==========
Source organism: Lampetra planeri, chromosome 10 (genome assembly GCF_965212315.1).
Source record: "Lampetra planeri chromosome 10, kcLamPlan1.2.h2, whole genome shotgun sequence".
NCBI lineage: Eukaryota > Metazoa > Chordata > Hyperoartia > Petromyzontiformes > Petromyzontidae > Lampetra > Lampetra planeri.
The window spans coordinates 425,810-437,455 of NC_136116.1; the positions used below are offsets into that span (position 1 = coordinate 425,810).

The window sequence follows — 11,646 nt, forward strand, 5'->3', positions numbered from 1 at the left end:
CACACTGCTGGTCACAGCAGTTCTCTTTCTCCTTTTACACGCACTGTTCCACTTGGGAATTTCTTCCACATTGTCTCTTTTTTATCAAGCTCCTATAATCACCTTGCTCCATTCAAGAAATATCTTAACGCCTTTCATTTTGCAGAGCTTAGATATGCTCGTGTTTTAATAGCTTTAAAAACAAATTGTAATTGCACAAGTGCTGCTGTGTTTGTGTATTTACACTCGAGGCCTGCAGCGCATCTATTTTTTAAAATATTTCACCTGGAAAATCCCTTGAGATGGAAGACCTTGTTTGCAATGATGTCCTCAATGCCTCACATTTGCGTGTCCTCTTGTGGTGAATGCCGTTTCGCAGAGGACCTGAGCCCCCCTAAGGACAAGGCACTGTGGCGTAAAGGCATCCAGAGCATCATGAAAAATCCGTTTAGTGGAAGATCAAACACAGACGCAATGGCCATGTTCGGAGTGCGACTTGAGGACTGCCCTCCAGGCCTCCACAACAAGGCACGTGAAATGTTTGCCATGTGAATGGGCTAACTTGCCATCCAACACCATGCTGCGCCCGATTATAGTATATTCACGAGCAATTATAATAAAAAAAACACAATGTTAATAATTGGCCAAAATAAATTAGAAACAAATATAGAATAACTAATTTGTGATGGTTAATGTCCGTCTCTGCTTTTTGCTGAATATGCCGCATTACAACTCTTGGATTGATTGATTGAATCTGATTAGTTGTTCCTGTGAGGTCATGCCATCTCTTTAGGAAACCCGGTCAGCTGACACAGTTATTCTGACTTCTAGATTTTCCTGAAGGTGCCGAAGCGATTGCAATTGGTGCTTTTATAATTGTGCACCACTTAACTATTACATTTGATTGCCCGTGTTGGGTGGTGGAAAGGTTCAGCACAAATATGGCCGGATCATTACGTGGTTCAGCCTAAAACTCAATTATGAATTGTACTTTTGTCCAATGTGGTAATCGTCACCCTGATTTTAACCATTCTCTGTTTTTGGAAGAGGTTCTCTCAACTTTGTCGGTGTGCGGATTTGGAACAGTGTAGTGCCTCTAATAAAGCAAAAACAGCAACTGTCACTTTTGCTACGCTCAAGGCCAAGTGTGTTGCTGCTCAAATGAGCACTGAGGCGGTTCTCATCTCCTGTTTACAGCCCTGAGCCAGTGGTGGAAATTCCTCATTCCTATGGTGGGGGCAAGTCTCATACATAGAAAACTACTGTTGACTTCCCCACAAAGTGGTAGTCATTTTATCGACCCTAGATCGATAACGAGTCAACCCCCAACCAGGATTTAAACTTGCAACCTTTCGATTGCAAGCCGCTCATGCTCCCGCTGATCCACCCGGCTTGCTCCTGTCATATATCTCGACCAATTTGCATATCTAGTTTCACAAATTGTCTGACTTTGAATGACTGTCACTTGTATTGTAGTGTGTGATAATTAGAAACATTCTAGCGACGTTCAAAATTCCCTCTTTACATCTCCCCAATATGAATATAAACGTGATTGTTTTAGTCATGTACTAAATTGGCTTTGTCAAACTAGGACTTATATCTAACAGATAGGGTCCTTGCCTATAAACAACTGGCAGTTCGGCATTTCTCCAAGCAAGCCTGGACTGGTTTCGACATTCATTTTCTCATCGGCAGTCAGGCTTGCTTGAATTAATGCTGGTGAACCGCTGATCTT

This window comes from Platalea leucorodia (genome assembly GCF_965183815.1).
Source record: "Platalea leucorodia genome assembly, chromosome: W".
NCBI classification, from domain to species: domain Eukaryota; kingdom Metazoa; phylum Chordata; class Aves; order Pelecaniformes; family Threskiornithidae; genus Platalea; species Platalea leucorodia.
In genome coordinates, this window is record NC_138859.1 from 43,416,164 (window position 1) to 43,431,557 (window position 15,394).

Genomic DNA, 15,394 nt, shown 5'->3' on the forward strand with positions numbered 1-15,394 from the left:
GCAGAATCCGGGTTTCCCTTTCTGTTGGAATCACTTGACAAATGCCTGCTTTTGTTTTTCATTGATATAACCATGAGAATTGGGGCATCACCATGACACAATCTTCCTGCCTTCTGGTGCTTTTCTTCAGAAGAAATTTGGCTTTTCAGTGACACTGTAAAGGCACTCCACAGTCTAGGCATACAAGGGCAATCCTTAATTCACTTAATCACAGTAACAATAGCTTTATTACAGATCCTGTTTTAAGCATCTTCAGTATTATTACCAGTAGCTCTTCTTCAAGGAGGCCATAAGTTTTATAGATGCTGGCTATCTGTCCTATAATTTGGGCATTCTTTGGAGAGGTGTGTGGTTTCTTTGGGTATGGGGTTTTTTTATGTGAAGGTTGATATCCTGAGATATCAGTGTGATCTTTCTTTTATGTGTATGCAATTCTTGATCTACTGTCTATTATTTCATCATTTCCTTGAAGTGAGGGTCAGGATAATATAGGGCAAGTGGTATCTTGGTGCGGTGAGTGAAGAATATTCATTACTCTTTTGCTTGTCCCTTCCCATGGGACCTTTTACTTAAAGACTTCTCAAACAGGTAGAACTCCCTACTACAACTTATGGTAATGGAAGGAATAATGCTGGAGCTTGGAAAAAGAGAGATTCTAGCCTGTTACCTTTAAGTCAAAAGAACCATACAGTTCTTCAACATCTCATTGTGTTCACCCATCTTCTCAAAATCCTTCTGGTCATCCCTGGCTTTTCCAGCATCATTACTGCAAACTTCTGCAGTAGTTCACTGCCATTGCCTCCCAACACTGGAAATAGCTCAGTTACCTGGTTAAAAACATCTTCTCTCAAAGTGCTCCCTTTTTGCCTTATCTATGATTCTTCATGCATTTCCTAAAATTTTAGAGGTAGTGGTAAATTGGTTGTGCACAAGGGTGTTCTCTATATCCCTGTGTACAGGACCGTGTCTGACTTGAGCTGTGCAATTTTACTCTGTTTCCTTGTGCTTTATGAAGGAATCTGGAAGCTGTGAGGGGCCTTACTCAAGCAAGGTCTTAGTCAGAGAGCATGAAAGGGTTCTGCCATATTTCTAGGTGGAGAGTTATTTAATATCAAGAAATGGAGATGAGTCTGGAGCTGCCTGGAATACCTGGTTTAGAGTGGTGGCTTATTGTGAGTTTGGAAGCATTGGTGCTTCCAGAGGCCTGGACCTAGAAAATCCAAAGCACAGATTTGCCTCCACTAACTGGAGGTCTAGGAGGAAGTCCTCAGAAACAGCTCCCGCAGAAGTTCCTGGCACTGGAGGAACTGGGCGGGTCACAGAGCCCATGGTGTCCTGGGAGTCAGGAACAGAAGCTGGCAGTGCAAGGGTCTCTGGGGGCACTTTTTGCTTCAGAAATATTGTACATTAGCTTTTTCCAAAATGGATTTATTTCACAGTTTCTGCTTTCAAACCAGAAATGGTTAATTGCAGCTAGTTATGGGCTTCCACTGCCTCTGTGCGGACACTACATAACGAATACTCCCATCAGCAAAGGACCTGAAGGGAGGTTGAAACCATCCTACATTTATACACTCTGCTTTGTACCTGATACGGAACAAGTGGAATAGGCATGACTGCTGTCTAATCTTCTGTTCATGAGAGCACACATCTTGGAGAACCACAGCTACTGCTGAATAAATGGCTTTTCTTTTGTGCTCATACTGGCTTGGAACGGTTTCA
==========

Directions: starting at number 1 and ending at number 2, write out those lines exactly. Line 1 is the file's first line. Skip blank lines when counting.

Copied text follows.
Source organism: Lampetra planeri, chromosome 10 (genome assembly GCF_965212315.1).
Source record: "Lampetra planeri chromosome 10, kcLamPlan1.2.h2, whole genome shotgun sequence".